Allergic diseases increase the risk of adult-onset asthma
A Finnish study reports that the more allergic diseases an individual has, the higher the asthma risk.
The number of allergic diseases increases the risk of adult-onset asthma especially in individuals born after 1940, according to a study published in the Allergy journal.
Approximately one in 10 Finns suffers from asthma. It is one of the most common chronic illnesses in Western countries. Allergy is a risk factor in childhood asthma but its significance to adult-onset asthma is not precisely known.
A collaborative population-based study of the universities of Helsinki and Tampere interviewed 1,205 recently diagnosed asthmatics and 2,050 matched controls. The subjects were between 31 and 71 years of age. They were questioned about the occurrence of allergic rhinitis and conjunctivitis as well as atopic dermatitis.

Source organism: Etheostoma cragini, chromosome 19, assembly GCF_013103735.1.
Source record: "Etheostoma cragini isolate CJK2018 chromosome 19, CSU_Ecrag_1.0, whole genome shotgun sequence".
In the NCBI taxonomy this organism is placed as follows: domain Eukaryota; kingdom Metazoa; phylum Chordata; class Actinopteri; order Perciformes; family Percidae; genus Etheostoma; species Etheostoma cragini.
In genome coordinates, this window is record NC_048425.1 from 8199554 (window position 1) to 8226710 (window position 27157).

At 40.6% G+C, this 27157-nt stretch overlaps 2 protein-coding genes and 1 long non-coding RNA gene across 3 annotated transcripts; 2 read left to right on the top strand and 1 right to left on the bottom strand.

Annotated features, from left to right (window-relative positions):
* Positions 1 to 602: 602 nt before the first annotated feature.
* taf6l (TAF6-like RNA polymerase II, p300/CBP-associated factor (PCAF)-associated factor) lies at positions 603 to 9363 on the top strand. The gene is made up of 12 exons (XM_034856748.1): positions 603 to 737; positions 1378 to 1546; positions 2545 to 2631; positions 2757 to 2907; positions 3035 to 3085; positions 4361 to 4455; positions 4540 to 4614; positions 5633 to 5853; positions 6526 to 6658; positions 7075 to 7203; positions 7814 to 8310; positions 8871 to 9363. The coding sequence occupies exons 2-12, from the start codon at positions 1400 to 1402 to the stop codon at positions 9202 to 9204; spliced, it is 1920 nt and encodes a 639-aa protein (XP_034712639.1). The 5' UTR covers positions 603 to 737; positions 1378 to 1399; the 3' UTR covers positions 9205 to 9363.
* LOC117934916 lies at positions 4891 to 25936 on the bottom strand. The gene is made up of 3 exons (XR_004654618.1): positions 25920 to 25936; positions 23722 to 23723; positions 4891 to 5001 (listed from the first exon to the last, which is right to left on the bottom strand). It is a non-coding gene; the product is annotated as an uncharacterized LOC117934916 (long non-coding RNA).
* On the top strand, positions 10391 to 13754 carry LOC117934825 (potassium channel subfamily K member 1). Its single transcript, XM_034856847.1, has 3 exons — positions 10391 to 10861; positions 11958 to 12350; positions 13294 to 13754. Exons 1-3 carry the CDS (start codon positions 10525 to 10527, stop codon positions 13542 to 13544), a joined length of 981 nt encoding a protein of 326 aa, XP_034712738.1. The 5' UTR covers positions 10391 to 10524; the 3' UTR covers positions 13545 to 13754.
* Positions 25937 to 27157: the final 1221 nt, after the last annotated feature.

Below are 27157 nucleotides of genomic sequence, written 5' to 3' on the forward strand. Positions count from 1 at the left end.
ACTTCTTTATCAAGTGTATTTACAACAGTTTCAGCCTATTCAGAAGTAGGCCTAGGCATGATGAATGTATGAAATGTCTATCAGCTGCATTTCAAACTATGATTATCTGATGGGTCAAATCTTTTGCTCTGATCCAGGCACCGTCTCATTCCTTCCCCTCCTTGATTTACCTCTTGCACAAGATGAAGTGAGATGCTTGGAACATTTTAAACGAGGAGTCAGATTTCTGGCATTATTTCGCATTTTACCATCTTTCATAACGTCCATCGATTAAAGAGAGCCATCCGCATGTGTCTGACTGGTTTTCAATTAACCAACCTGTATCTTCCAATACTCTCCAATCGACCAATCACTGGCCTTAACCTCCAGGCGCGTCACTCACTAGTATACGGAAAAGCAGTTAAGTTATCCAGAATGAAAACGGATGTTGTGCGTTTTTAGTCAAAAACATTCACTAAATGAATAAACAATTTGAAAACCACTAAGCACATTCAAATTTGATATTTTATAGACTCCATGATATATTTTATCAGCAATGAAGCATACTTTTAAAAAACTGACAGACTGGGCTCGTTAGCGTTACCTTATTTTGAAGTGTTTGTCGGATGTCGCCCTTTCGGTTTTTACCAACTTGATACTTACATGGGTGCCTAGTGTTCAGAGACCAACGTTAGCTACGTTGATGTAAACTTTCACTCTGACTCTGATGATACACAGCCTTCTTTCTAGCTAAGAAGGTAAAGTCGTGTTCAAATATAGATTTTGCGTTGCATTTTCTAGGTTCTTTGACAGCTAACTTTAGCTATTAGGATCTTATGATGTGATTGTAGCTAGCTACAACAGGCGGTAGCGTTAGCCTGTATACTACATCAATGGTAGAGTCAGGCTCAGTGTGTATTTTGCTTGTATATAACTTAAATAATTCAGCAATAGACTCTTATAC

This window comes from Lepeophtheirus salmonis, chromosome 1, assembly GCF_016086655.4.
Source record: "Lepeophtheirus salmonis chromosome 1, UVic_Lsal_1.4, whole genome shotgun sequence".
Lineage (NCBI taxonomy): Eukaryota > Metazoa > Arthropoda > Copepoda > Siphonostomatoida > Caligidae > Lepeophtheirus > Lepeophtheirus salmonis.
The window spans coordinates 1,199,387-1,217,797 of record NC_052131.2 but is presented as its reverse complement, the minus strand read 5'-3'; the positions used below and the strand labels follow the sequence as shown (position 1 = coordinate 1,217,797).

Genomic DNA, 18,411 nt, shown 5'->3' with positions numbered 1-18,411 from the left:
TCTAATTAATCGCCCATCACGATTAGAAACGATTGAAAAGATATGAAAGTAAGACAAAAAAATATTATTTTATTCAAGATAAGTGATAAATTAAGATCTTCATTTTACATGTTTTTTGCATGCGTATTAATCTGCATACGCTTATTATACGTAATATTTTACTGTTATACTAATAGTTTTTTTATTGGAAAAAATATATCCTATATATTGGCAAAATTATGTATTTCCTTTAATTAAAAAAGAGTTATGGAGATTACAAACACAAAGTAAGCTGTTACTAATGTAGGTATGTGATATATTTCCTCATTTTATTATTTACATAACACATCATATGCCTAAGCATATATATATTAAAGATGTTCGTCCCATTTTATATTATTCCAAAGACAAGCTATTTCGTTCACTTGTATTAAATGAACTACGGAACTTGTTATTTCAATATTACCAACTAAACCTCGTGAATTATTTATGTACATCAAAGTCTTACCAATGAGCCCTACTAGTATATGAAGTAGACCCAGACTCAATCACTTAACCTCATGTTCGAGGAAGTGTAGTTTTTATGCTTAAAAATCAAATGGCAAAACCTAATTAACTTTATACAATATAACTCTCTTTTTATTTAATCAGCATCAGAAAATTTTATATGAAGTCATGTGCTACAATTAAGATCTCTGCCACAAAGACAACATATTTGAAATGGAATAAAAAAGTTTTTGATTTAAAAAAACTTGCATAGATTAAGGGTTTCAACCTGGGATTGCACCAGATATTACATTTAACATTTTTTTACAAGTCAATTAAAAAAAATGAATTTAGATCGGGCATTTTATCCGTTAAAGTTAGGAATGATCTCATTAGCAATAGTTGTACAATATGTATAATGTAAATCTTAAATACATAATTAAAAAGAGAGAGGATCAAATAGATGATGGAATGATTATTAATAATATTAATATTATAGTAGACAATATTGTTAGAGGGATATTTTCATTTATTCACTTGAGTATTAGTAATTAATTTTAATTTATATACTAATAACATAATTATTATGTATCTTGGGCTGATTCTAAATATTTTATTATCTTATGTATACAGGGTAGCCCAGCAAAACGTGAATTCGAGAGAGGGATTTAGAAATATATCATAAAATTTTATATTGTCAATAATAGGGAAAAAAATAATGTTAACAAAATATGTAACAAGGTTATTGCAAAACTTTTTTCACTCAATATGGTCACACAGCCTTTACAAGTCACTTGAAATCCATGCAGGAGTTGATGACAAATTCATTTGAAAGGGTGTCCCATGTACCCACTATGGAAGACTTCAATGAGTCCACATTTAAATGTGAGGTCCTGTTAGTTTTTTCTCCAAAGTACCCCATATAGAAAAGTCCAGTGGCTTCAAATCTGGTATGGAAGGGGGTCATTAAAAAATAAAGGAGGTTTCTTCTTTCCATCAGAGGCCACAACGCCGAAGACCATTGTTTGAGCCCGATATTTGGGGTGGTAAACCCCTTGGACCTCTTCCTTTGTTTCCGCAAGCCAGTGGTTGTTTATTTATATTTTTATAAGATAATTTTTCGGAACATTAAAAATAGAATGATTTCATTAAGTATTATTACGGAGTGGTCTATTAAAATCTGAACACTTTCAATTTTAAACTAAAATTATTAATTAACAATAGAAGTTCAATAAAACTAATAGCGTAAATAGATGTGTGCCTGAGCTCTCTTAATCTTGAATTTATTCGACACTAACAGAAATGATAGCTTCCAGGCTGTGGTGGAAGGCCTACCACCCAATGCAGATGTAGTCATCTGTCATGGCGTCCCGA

Individuals with asthma had significantly more symptoms of allergic diseases than those in the control group. The number of allergic diseases was an independent risk factor for adult-onset asthma. One allergic disease approximately doubled the asthma risk. Correspondingly, two diseases tripled and three diseases quadrupled the asthma risk.
At least one allergic disease resulted in a 3.5-fold risk of adult-onset asthma in the under-50s age group, while for 50–62-year-olds the risk was 2.4-fold and in over 62-year-olds only 1.7-fold.
"The link between allergic diseases and asthma has strengthened in our population born after 1940. The cause for this phenomenon may be the radical decrease of microbial diversity in our living environment," says Sanna Toppila-Salmi, docent at the University of Helsinki.
The research result may also be partly due to asthma with an onset later in life being less associated with allergy. Discovering precise mechanisms is challenging, since data relating to the early living environment of the adult population is incomplete.
"According to another recent Finnish study, adult-onset asthma is more likely among women and family background is a major risk factor," says Toppila-Salmi.